Winter Tips

My first degree is in Wilderness Recreation Leadership.  I spend countless hours in the outdoors when surveying.  So, I am sharing my cold weather opinions with you.

The news folks tell you to dress in layers, but they do not tell you the reason.  So, I will.  Dress in layers, but a few light layers.  Remove layers as your exercise level increases.  The goal is to reduce the amount of sweating.  Regulate your body temperature by removing layers and adding layers as the situation requires.  During a winter backpacking trip, we woke to -30 degrees F.  While lounging around camp, we donned parkas and expedition pants.  Just before we hit the trail (at -5) we reduced our outerwear to a sweater and a wind jacket.  Snowshoeing creates body heat.  We packed our fleece and parkas for rest stops.  This example shows you how to manipulate your body temperature by reducing or increasing the number of layers.

My dad used to say, “80% of the heat is lost through your head. PUT ON A HAT”!  Well Pop, you are only partially right. If I were naked, wearing only a winter hat, I would still be cold.   The 80% number might be true if I were fully prepared for the cold… and had no head cover.  The hat is a handy piece of gear. By removing and replacing it when necessary, you can control much of the heating and cooling of your body.  Used in conjunction with multiple layers of outerwear, you will be the expert in controlling your body’s heating and cooling needs.

I am not a slave to fashion.  My winter footwear proves it.  I found a supply of US Army surplus Mickey Mouse boots. These babies are the best! I once used pac boots.  The liner would get wet because my feet sweat profusely. I tried the polypropylene socks-bread bag-wool socks- pac boot method, but the bread bag always ended the day gathered around my toes.  My feet would be cold.  I realized that I had to keep the insulation dry — Enter the Mickey Mouse boot.  A wool liner encased in a rubber outside boot and a rubber inner liner with a bonded cloth on the very inside next to your socks.  I use alpaca socks, because my feet deserve them.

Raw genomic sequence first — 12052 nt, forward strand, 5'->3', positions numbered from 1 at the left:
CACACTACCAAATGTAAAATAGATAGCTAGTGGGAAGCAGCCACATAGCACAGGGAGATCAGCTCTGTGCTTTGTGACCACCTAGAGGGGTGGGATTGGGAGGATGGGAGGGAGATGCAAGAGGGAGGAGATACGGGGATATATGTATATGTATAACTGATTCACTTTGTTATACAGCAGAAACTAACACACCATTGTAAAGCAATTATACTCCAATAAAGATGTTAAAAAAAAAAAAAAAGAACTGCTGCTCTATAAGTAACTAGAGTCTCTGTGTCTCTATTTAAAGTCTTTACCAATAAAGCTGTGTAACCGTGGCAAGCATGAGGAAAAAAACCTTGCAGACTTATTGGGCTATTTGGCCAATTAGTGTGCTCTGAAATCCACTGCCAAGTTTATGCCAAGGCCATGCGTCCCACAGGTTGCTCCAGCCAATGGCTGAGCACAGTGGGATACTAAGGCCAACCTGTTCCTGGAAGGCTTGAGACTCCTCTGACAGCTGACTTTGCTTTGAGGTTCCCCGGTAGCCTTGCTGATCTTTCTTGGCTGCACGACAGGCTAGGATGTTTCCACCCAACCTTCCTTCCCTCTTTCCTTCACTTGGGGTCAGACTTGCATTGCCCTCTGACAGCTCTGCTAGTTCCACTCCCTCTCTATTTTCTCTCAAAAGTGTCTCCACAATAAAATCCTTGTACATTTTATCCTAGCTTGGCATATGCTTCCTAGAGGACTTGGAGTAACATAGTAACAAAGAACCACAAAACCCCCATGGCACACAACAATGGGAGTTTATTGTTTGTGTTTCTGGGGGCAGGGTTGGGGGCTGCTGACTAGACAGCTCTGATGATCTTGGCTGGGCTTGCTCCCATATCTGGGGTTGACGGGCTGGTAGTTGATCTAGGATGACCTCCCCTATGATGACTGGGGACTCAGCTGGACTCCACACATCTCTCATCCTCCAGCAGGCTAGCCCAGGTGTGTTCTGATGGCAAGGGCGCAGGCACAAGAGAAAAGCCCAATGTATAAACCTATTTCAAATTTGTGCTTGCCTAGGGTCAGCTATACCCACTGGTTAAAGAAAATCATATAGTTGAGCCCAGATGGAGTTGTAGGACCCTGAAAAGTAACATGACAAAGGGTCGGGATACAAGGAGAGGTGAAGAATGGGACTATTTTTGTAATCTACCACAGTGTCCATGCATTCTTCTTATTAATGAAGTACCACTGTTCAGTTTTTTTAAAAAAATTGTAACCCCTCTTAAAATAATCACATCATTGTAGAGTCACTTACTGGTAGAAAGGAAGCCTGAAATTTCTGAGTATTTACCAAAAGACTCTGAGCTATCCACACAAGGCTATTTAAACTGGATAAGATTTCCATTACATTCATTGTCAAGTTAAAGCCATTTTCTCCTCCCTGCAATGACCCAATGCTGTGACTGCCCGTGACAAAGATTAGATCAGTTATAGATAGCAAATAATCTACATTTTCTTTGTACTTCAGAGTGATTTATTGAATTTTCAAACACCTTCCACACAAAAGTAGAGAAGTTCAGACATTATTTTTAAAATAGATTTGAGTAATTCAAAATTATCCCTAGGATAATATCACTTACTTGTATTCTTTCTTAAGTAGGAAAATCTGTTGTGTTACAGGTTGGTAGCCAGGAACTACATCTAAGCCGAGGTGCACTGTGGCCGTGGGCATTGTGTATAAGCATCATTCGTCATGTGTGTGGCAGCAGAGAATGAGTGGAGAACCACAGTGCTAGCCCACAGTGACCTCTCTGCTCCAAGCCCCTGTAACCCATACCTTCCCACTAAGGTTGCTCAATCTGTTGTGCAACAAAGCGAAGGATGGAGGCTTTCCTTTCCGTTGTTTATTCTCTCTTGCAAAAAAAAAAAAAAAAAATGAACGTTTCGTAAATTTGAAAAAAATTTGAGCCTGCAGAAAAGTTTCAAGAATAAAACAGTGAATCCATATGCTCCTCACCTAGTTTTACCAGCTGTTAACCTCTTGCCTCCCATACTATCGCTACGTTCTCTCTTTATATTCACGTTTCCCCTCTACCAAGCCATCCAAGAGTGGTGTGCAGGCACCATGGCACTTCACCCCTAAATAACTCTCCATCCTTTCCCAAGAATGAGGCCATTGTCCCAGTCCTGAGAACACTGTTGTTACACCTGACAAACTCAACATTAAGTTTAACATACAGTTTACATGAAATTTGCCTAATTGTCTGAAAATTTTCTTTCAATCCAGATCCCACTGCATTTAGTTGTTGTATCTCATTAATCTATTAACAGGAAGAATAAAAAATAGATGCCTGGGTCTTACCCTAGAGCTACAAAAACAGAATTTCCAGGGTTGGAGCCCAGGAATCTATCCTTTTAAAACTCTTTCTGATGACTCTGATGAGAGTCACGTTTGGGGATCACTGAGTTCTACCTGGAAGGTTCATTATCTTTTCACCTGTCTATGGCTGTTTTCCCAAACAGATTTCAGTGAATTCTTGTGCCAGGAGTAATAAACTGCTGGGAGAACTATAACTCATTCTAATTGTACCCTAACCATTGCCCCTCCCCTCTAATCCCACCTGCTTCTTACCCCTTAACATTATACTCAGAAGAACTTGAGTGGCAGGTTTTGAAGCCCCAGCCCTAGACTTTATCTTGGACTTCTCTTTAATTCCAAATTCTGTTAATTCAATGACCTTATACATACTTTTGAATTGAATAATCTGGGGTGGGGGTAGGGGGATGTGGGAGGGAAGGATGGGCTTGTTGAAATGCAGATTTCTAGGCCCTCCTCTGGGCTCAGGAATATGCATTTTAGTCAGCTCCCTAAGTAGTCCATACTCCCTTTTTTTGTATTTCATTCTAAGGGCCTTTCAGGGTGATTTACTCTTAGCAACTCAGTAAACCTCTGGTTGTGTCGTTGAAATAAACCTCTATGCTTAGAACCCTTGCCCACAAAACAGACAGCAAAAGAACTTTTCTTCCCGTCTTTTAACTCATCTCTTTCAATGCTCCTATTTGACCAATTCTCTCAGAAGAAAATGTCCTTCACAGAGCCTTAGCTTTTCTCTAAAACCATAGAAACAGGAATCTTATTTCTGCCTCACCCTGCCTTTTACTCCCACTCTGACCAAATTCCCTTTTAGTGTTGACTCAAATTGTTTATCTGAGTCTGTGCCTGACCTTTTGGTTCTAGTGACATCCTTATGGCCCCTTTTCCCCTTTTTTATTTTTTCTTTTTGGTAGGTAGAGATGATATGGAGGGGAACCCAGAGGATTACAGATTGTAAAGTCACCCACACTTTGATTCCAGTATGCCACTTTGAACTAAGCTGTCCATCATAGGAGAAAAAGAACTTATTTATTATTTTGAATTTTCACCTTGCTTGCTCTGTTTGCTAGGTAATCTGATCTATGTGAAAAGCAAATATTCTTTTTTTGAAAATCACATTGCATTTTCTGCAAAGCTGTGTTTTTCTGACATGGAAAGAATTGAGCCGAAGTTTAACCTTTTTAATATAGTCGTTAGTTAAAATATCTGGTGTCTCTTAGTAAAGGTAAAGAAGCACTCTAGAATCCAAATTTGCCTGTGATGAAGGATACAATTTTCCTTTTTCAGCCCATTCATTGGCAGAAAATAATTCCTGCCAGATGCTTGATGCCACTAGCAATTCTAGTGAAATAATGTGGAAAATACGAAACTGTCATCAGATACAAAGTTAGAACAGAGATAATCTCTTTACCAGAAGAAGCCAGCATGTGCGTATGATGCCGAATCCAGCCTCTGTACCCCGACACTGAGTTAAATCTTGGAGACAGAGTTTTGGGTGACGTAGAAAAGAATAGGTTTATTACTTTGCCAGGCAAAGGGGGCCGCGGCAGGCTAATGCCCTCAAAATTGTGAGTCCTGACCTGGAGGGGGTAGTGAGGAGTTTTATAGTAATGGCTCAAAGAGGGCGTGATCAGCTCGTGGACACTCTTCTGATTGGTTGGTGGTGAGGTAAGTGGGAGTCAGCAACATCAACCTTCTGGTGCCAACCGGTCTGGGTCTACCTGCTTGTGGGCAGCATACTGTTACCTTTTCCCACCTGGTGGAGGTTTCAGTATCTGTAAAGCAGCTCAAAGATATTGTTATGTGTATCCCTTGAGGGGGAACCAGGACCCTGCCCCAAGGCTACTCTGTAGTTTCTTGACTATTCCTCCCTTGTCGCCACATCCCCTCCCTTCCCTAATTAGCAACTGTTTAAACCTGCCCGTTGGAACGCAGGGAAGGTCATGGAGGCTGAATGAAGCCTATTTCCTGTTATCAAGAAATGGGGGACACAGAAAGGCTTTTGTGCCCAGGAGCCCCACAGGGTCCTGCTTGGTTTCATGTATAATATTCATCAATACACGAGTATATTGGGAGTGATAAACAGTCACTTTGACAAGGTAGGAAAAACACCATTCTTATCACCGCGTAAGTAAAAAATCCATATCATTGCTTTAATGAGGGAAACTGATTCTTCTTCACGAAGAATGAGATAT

For my hands, I use fingerless gloves with a mitten over-flap.  They come in many materials.  I prefer a wool/thinsulate combination.

I also use a hat made by Headsox.  It is a great way to keep your face warm.  The peripheral vision suffers a bit, but as long as you’re not driving, you’ll be okay.  Otherwise, use a face mask. Scarves are dangerous around moving equipment and angry spouses.  Use them with discretion.

So, there you have it. I am warm when I am outside. I hope you’ll find something that works for you. Of course, you should experiment to find the best combinations for warmth and style.  As a kid, I’d watch all the kids at the bus stop with no hats because “they mess up my hair and would look like yours, HATHEAD”.   I was always warm.   I admit that I had hat-head and looked like I weighed fifty pounds more than I did.  I just wish I had known about army surplus.

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